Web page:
5 celebrities who came out this year, and why their stories matter
As we say goodbye to 2016, it is important to celebrate the milestones achieved this year, including the numerous celebrities who embraced their identities and came out publicly to their fans.
These stories matter. Whether coming out as gay, lesbian, bisexual or transgender, celebrities who choose to express themselves openly help motivate others who may not be so famous to do the same. Here are five people who came out this year and why their stories have inspired us.
Perhaps the biggest name to come out this year was Twilight actress Kristen Stewart. In a July interview with Elle UK, Stewart explained why she had been so private during her relationship with co-star Robert Pattinson, and provided further details about why she decided she had to be more open about her current relationship with visual effects producer Alicia Cargile.
"To hide this provides the implication that I'm not down with it or I'm ashamed of it," she said in the interview.
Though the relationship hadn't been much of a secret — the two had been seen out and about together on several occasions — Stewart became much more open about it this past summer.
Stewart previously dismissed the idea of labeling herself in an interview in Sept. 2015. "If you feel like you really want to define yourself, and you have the ability to articulate those parameters and that in itself defines you, then do it," she told Nylon. "But I am an actress, man. I live in the fucking ambiguity of this life and I love it. I don't feel like it would be true for me to be like, 'I'm coming out!'"
In 2016, however, Stewart publicly commented on her love of Cargile.
"Right now I'm just really in love with my girlfriend," she said.
The Matrix co-director came out this year as a transgender woman, much like her sister did in 2012. Unfortunately for Lilly Wachowski, her announcement was more forced than she would have liked it to have been.
Wachowski was approached by a journalist from the Daily Mail who made an unwelcome visit to the filmmaker in her own home. The journalist pressured her to come out in an interview, lest she be outed by some other publication.
At that point, Wachowski recognized the need to take over the narrative for herself, telling the Windy City Times, "I knew at some point I would have to come out publicly." But the timing of her announcement was not hers to choose: "Apparently I don't get to decide this."
Her story exemplifies the importance of coming out, but also doing so on your own terms. GLAAD's Director of Programs for Transgender Media Nick Adams explained this in a statement following Wachowski's announcement.
"Journalists must learn that it is unacceptable to out a transgender person, in the same way it is unacceptable to out a person who is gay, lesbian, or bisexual," Adams stated.
One of the more surprising announcements came from Trey Pearson, a founding member for the successful Christian rock group Everyday Sunday. Pearson, who was in a heterosexual marriage before coming out, had kept his identity a secret for decades before announcing that he is gay.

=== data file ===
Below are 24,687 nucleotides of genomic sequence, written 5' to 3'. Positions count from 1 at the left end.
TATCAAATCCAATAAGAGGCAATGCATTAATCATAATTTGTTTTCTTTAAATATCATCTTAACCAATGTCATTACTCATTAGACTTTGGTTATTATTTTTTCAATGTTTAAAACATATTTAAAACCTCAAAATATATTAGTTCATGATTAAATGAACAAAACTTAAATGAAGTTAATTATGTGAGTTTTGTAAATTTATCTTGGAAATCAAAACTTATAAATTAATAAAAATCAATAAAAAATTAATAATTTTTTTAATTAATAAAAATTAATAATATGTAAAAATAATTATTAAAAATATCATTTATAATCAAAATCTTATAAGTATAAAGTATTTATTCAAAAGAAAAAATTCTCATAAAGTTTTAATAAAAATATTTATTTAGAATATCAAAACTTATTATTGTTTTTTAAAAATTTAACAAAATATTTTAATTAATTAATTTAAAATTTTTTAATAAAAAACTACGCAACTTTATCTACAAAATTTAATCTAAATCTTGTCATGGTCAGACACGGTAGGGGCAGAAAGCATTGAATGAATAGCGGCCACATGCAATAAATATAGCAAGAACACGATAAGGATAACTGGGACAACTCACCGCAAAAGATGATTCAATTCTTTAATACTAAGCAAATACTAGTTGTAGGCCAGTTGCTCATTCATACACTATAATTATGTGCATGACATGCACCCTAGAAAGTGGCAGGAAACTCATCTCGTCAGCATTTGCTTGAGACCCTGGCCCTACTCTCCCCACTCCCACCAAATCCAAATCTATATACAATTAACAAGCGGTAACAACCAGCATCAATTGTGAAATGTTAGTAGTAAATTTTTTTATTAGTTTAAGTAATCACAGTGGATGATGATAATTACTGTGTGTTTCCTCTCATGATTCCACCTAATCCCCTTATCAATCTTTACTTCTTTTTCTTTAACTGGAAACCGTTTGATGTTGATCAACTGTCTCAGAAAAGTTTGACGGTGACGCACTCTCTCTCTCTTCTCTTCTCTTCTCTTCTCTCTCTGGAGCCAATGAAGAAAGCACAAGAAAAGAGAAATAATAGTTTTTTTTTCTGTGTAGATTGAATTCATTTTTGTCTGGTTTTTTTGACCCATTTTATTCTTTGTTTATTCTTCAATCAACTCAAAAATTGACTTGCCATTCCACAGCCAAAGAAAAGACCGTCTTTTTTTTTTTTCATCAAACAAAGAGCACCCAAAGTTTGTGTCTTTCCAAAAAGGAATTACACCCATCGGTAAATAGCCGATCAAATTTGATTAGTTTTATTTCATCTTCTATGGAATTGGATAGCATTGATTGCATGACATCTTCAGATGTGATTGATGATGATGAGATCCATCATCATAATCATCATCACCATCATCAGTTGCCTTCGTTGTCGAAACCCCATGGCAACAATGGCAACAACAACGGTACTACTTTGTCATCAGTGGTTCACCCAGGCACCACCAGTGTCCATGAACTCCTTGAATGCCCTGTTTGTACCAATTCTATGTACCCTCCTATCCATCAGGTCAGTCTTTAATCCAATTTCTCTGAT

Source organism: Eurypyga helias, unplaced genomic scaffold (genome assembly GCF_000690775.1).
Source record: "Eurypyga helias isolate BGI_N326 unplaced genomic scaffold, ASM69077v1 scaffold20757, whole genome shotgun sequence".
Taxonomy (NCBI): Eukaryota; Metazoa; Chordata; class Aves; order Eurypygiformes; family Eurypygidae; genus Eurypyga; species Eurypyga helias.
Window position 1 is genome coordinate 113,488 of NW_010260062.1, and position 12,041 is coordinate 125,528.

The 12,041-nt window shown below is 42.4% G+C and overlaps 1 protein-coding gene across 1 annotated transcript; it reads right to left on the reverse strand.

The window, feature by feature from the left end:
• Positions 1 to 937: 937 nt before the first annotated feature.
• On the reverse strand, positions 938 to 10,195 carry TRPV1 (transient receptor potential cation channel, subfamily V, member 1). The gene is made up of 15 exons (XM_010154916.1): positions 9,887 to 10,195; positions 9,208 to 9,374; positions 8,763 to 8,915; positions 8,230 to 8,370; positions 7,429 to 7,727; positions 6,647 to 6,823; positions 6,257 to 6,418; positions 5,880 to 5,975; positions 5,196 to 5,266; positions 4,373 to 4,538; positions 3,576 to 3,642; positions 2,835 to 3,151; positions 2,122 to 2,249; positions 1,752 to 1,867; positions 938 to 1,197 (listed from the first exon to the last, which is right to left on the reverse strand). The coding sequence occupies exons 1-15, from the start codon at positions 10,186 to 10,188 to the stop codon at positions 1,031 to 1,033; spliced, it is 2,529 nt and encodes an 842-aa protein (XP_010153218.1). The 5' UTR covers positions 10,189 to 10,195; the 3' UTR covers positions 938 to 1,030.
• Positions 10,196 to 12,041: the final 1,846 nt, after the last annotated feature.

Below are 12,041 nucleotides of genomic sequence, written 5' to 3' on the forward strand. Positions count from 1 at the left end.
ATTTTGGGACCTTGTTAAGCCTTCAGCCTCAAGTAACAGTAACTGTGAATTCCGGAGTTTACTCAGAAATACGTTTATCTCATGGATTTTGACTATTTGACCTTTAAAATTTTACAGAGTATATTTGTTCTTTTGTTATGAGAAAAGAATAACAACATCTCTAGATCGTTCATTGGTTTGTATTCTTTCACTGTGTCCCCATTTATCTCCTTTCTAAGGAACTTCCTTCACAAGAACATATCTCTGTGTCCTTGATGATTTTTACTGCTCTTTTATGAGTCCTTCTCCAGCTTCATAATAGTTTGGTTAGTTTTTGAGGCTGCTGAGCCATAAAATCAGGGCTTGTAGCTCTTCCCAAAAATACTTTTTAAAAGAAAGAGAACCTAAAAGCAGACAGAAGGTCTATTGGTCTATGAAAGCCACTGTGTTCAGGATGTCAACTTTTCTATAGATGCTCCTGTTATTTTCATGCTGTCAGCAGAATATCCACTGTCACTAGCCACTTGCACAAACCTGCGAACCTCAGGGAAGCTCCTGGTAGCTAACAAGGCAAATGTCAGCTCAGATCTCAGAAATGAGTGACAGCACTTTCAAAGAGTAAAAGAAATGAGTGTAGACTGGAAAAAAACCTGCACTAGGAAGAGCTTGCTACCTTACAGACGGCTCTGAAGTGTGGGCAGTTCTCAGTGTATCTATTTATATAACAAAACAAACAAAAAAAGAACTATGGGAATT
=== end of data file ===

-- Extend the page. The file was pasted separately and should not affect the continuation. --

"It is like this weight I have been carrying my whole life has been lifted from me," he wrote in a letter to fans published in (614) Columbus, adding, "I have never felt such freedom."
Pearson is hopeful that his story will resonate in the Christian community, effecting positive change for those who struggle with both their sexuality and their faith. "There are millions of people out there going through what I've gone through that I can be a voice for," he said in an interview with Billboard, adding, "I can hopefully help and make an impact in their lives."
Parks and Recreation star Aubrey Plaza, known for her deadpan comedic style, came out this year as bisexual in a very nonchalant way, telling the Advocate magazine that she found both guys and girls attractive.
Plaza credits her openness and ease into the LGBTQ community with the fact that she has a few gay family members as well.
"I have a gay aunt and a gay uncle, and I grew up thinking that everyone had a gay aunt or uncle," she said. One of her siblings is also gay: "My younger sister is a lesbian," she added.
As for herself? "Girls are into me — that's no secret," she said. "Hey, I'm into them too. I fall in love with girls and guys. I can't help it."
As a member of the Buffalo Beauts women's hockey team, Harrison Browne came out this year as a transgender man, becoming the first openly transgender athlete on the roster of any U.S. professional sports team.
In a letter to fans, Browne tried to incorporate humor into his announcement, stating that he preferred the pronoun "he" and giving a few examples of how fans might describe his play on the ice properly:
I'm Harrison. I'm a "he." As in "Harrison Browne made a good pass for the primary assist on that goal by the Beauts." Or "He really lost his check on that one," haha.
The National Women's Hockey League has been immensely supportive of Browne. Commissioner Dani Rylan told ESPN, "It's really not a big deal when you look at it, we're respecting his name, the pronouns and his request to be his authentic self."